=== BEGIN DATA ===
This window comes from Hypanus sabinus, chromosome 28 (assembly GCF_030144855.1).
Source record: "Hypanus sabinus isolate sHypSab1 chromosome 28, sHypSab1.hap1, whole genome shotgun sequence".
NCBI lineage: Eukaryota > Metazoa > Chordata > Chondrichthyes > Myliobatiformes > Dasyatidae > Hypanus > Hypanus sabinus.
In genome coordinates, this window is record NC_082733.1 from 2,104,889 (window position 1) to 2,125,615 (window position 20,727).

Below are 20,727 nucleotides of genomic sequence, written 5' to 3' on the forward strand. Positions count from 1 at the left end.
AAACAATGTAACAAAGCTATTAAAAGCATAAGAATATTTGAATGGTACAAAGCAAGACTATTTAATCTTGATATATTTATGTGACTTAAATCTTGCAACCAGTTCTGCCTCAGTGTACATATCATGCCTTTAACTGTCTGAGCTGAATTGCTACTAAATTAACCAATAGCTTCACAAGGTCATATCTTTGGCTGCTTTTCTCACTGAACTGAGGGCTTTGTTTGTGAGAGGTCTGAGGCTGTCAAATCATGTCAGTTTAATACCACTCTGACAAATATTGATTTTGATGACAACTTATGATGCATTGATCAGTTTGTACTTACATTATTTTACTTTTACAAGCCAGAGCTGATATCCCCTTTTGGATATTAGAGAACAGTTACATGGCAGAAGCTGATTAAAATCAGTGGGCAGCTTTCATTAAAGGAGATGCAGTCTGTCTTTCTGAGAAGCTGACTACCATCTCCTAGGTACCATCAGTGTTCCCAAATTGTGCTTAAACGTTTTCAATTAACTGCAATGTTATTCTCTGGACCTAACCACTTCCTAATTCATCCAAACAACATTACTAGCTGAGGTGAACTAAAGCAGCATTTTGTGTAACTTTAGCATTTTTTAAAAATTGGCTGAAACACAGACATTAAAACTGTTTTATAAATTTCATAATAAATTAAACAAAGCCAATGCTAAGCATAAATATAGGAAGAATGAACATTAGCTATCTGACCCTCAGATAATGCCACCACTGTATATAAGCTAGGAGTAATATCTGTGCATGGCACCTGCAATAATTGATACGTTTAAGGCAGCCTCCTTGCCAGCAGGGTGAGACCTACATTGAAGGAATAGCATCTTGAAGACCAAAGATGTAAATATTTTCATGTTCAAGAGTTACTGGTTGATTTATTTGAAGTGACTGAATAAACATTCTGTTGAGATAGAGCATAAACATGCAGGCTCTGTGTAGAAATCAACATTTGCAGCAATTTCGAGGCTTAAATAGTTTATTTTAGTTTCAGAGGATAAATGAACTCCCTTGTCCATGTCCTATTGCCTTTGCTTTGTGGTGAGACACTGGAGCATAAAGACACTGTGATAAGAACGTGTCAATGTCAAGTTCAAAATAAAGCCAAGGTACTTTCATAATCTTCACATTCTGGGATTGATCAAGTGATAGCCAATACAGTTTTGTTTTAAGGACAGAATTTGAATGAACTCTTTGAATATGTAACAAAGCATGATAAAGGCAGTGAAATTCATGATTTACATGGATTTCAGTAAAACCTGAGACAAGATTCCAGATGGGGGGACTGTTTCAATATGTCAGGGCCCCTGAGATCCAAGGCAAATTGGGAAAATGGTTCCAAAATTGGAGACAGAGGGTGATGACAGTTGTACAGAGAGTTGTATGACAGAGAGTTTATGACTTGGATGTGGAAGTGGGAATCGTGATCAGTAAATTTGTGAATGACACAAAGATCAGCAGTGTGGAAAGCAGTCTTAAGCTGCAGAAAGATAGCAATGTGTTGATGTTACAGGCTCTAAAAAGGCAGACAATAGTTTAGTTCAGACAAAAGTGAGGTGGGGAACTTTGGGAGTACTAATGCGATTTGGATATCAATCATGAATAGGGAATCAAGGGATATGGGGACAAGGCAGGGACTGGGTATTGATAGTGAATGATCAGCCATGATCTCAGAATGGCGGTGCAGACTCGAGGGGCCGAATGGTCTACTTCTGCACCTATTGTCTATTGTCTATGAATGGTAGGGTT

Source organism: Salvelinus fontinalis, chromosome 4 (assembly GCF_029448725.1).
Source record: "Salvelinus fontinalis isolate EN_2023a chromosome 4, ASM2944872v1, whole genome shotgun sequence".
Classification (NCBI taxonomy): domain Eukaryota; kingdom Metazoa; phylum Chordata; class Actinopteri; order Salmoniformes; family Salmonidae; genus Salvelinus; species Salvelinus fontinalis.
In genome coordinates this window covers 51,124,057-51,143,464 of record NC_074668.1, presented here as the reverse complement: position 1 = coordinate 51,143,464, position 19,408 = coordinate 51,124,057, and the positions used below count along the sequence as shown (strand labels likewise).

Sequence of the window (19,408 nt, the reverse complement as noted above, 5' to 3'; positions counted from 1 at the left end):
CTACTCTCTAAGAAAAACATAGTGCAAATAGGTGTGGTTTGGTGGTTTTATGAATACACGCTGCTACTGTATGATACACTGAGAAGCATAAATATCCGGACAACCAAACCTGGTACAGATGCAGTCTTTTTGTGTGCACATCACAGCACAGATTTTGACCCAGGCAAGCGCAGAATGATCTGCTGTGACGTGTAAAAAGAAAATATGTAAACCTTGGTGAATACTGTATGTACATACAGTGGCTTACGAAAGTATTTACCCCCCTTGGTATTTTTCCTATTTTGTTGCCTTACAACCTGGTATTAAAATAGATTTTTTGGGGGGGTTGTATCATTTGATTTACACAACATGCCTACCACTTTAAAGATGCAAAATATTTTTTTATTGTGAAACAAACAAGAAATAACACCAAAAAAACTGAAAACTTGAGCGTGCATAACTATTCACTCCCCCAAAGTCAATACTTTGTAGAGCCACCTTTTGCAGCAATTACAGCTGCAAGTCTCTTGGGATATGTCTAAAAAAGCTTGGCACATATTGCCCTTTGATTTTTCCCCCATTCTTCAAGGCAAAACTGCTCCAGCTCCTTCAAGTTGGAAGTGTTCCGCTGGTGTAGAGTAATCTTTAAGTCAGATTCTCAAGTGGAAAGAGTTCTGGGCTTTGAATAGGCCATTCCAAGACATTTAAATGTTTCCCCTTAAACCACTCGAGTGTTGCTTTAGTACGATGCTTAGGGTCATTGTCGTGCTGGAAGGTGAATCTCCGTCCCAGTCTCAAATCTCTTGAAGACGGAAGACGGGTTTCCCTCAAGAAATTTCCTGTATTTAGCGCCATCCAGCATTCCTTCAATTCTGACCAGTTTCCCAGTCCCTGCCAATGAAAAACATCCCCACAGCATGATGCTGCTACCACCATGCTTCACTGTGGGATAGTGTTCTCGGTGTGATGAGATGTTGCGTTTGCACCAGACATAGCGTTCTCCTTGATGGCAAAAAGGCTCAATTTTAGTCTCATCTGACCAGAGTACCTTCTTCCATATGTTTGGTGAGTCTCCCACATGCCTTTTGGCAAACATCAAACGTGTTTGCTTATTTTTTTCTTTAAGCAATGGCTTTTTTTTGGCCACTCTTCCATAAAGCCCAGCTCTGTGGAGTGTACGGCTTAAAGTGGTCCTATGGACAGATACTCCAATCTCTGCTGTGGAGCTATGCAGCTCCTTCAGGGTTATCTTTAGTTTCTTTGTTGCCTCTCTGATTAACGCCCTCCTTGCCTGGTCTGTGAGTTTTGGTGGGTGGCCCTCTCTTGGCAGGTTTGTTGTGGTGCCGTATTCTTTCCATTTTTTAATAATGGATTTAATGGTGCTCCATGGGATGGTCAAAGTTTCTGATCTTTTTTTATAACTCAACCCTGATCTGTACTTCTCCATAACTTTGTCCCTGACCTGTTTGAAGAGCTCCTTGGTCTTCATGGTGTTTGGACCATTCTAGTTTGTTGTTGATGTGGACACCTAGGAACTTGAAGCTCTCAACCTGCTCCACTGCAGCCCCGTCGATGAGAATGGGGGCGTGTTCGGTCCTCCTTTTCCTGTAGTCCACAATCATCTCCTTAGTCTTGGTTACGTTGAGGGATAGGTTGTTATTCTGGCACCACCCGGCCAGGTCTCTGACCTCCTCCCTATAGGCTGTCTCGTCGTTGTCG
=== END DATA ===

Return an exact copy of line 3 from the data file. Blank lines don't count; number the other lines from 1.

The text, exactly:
NCBI lineage: Eukaryota > Metazoa > Chordata > Chondrichthyes > Myliobatiformes > Dasyatidae > Hypanus > Hypanus sabinus.